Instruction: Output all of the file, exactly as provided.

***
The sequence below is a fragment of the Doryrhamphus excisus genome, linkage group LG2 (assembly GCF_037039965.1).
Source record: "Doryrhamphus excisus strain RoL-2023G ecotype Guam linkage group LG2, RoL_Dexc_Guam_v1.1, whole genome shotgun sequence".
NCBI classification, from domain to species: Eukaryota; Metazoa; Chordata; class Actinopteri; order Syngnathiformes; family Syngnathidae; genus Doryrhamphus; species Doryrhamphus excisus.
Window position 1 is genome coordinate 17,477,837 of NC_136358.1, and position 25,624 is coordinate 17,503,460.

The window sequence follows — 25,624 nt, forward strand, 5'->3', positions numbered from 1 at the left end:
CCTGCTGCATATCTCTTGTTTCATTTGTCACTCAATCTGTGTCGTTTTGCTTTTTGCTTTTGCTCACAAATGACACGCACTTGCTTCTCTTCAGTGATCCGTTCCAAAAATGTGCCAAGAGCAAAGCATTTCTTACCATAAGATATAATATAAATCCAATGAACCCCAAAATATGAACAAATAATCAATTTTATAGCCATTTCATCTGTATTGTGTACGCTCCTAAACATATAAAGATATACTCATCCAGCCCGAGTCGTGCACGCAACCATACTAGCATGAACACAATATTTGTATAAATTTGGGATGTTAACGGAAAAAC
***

The sequence below is a fragment of the Doryrhamphus excisus genome, linkage group LG2 (assembly GCF_037039965.1).
Source record: "Doryrhamphus excisus strain RoL-2023G ecotype Guam linkage group LG2, RoL_Dexc_Guam_v1.1, whole genome shotgun sequence".
NCBI classification, from domain to species: Eukaryota; Metazoa; Chordata; class Actinopteri; order Syngnathiformes; family Syngnathidae; genus Doryrhamphus; species Doryrhamphus excisus.
Window position 1 is genome coordinate 17,477,837 of NC_136358.1, and position 25,624 is coordinate 17,503,460.

The window sequence follows — 25,624 nt, forward strand, 5'->3', positions numbered from 1 at the left end:
CCTGCTGCATATCTCTTGTTTCATTTGTCACTCAATCTGTGTCGTTTTGCTTTTTGCTTTTGCTCACAAATGACACGCACTTGCTTCTCTTCAGTGATCCGTTCCAAAAATGTGCCAAGAGCAAAGCATTTCTTACCATAAGATATAATATAAATCCAATGAACCCCAAAATATGAACAAATAATCAATTTTATAGCCATTTCATCTGTATTGTGTACGCTCCTAAACATATAAAGATATACTCATCCAGCCCGAGTCGTGCACGCAACCATACTAGCATGAACACAATATTTGTATAAATTTGGGATGTTAACGGAAAAAC